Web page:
As someone who works at a company that creates user-friendly charge capture and messaging software for doctors, I find it slightly ironic that the latest in Electronic Health Record (EHR) technology has led to the resurgence of one of the world’s oldest professions: scribes. These modern day medical scribes aren’t exactly recording hieroglyphs, but they are instead helping doctors tackle EHR systems that have become all too complicated and non-user friendly.
What is a medical scribe?
Medical scribes shadow doctors at each patient appointment and enter the documentation from the patient encounter into their EHR system. In doing so, the scribes free the doctors from having to do this task themselves for each patient visit. Many scribes are pre-med students who are eager to gain valuable experience and make a couple of extra dollars on the side. Demand for scribes is growing rapidly at a national level as doctors become more aware of this service and scribe staffing companies become more widespread.
Why are scribes re-emerging?
The answer is simple: scribes are re-emerging because of the inefficiencies of EHRs. It’s no secret that many physicians are less than keen on using their EHRs, which have begun to develop a stigma in health care. A recent survey found that 41 percent of health care providers nationwide are dissatisfied or indifferent to their current EHR. This discontent stems largely from a variety of factors with EHRs: the amount of information that doctors have to record for each patient visit has increased, the software has become more complex, and EHR integration with other systems is still limited. Given these inefficiencies, provider productivity is consequently affected - many doctors contend that they are seeing fewer patients each day because of the overwhelming amount of time that EHRs require of them.
To scribe or not to scribe
There are some compelling arguments regarding the use of scribes for patient visits - both for and against the scribe.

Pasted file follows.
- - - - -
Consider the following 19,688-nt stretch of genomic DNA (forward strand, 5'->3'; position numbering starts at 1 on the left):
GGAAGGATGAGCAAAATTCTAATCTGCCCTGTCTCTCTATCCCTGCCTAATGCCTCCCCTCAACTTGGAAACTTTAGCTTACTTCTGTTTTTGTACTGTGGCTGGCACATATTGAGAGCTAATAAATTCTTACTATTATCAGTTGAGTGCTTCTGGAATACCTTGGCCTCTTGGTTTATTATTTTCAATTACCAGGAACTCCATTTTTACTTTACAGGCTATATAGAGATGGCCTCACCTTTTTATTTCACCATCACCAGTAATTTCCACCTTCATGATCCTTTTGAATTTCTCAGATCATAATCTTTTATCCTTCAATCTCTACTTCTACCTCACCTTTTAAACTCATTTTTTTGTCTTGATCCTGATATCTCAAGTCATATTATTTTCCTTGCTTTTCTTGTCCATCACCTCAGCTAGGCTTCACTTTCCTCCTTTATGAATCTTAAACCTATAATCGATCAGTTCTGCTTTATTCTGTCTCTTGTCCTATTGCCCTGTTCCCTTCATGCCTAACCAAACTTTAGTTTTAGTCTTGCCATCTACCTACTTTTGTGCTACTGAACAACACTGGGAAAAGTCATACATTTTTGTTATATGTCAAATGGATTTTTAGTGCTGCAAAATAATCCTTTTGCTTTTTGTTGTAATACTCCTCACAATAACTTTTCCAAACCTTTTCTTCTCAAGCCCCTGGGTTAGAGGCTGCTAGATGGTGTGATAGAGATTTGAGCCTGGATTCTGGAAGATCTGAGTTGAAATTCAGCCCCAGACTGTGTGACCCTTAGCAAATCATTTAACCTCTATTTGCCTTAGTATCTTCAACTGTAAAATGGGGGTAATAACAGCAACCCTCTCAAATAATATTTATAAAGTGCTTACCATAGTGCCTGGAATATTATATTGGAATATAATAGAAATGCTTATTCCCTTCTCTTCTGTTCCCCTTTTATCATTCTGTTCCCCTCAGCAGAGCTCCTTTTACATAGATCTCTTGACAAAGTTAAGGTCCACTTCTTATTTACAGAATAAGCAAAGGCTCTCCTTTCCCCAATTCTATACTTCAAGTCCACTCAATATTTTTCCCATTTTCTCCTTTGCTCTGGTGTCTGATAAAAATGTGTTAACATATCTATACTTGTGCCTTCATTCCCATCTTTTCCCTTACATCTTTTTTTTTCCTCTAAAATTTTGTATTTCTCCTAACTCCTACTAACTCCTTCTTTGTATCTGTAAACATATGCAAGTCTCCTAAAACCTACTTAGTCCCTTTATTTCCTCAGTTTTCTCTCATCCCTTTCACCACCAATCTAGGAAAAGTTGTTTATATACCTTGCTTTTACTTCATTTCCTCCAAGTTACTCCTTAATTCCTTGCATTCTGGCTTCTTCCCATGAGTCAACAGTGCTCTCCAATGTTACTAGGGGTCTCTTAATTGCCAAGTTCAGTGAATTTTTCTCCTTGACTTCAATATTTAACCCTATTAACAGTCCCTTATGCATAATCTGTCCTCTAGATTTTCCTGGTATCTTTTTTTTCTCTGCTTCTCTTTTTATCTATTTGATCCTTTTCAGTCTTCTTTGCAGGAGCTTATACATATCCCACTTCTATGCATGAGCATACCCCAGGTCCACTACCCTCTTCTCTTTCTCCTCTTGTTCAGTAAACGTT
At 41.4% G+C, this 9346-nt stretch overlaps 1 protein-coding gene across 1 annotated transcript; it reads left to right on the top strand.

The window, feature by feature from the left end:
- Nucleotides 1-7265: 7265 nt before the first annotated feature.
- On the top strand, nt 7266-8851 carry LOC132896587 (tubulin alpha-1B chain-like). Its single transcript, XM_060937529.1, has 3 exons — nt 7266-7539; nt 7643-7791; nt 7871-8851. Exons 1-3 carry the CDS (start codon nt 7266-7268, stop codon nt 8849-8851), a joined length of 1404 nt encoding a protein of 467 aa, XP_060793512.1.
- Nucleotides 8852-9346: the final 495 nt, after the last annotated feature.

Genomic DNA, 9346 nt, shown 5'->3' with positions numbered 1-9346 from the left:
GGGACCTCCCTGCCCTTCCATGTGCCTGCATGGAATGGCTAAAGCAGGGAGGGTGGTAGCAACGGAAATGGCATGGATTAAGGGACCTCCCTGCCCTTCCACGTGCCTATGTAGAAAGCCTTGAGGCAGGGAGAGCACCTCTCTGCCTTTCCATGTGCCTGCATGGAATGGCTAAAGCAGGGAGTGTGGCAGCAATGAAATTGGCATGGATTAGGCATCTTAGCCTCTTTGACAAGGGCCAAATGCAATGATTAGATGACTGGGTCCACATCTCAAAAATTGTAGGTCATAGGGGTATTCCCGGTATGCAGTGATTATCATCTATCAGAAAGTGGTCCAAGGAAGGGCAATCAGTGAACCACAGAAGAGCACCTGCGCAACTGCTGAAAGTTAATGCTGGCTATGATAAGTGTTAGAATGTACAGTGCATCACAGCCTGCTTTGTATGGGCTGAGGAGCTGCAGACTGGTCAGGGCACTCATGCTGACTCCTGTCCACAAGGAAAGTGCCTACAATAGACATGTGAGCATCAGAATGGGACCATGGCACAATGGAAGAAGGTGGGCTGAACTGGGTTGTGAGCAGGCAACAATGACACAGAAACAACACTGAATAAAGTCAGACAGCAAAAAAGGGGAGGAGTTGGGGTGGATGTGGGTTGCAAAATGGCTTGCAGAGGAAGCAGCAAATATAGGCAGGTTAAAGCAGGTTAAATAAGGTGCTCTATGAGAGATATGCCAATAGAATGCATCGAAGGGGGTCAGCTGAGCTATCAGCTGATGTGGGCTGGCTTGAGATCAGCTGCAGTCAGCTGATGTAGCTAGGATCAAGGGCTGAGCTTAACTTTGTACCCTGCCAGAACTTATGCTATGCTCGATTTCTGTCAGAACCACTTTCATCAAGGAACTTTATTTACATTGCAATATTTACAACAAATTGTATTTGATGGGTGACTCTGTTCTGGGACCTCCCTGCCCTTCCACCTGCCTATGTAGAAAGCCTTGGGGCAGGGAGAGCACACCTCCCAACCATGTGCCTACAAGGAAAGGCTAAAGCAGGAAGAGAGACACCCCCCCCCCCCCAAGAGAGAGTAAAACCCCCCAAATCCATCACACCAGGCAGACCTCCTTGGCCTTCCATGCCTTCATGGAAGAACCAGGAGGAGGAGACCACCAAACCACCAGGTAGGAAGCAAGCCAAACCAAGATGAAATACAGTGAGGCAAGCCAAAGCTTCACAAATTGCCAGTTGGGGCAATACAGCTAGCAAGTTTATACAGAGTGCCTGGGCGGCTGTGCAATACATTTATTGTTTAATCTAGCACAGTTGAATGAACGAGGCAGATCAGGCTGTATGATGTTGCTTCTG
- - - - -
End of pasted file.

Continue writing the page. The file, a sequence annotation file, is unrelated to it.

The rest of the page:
Pros: Scribes save doctors valuable time by taking over tedious EHR clerical duties, and they thus improve doctors’ work-life balance. They arguably lead to more focused patient care during a visit, and also give medical students valuable experience and exposure to a high volume of patient visits.
Cons: Scribes are expensive and add to the high cost of practicing medicine. They are also arguably an intrusive and distracting presence for the patients during visits. But most importantly, scribes are the product of a larger failure of current EHR technology.
There is great debate among health care professionals about whether or not scribes are the answer to their EHR problems. Medical scribes may be a good temporary solution for EHR use, but this isn’t a long-term answer to EHRs. We cannot let EHR vendors off the hook by hiring additional staff to use their unusable software. And coming from a company that develops truly user-friendly software, I think it is completely backward thinking.
The use of scribes should be a wake up call to EHR vendors; doctors are so averse to using their already expensive software that they are now paying other people to do it for them. The health care industry needs to increase its focus and resources on improving health care IT to become more efficient and usable for doctors. These complicated but important EHR systems desperately need to become easier to use, intuitive, and streamlined, and to ultimately become a doctor’s ally. Let’s hope we don’t see a comeback of the carrier pigeon any time soon...